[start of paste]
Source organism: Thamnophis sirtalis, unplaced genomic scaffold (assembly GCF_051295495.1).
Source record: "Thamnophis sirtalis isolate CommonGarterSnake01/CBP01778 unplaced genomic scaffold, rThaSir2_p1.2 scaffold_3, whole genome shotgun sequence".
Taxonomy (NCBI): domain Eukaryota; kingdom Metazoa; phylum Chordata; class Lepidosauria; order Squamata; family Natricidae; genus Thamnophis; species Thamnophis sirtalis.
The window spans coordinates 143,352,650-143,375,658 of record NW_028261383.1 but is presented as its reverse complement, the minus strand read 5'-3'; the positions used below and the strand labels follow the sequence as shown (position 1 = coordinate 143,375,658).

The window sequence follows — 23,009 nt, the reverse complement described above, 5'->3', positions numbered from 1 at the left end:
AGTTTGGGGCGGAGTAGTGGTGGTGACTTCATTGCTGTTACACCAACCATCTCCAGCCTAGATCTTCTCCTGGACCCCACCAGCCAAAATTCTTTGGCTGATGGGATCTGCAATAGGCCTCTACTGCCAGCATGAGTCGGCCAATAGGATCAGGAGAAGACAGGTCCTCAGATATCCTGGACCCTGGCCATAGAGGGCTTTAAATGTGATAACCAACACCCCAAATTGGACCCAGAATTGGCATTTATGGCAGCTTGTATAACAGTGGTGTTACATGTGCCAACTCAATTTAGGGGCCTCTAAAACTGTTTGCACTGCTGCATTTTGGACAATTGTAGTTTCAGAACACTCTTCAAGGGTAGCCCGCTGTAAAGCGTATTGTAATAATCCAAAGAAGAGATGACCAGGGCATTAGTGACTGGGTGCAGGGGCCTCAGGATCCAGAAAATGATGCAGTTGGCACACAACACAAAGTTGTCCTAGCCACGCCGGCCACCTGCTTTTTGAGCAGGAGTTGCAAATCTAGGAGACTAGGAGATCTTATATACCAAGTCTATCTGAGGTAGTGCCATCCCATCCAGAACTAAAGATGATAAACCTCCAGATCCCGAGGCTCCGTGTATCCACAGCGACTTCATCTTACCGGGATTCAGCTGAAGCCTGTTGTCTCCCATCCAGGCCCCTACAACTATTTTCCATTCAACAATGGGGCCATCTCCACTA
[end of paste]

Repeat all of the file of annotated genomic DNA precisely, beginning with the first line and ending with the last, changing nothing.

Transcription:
Source organism: Thamnophis sirtalis, unplaced genomic scaffold (assembly GCF_051295495.1).
Source record: "Thamnophis sirtalis isolate CommonGarterSnake01/CBP01778 unplaced genomic scaffold, rThaSir2_p1.2 scaffold_3, whole genome shotgun sequence".
Taxonomy (NCBI): domain Eukaryota; kingdom Metazoa; phylum Chordata; class Lepidosauria; order Squamata; family Natricidae; genus Thamnophis; species Thamnophis sirtalis.
The window spans coordinates 143,352,650-143,375,658 of record NW_028261383.1 but is presented as its reverse complement, the minus strand read 5'-3'; the positions used below and the strand labels follow the sequence as shown (position 1 = coordinate 143,375,658).

The window sequence follows — 23,009 nt, the reverse complement described above, 5'->3', positions numbered from 1 at the left end:
AGTTTGGGGCGGAGTAGTGGTGGTGACTTCATTGCTGTTACACCAACCATCTCCAGCCTAGATCTTCTCCTGGACCCCACCAGCCAAAATTCTTTGGCTGATGGGATCTGCAATAGGCCTCTACTGCCAGCATGAGTCGGCCAATAGGATCAGGAGAAGACAGGTCCTCAGATATCCTGGACCCTGGCCATAGAGGGCTTTAAATGTGATAACCAACACCCCAAATTGGACCCAGAATTGGCATTTATGGCAGCTTGTATAACAGTGGTGTTACATGTGCCAACTCAATTTAGGGGCCTCTAAAACTGTTTGCACTGCTGCATTTTGGACAATTGTAGTTTCAGAACACTCTTCAAGGGTAGCCCGCTGTAAAGCGTATTGTAATAATCCAAAGAAGAGATGACCAGGGCATTAGTGACTGGGTGCAGGGGCCTCAGGATCCAGAAAATGATGCAGTTGGCACACAACACAAAGTTGTCCTAGCCACGCCGGCCACCTGCTTTTTGAGCAGGAGTTGCAAATCTAGGAGACTAGGAGATCTTATATACCAAGTCTATCTGAGGTAGTGCCATCCCATCCAGAACTAAAGATGATAAACCTCCAGATCCCGAGGCTCCGTGTATCCACAGCGACTTCATCTTACCGGGATTCAGCTGAAGCCTGTTGTCTCCCATCCAGGCCCCTACAACTATTTTCCATTCAACAATGGGGCCATCTCCACTA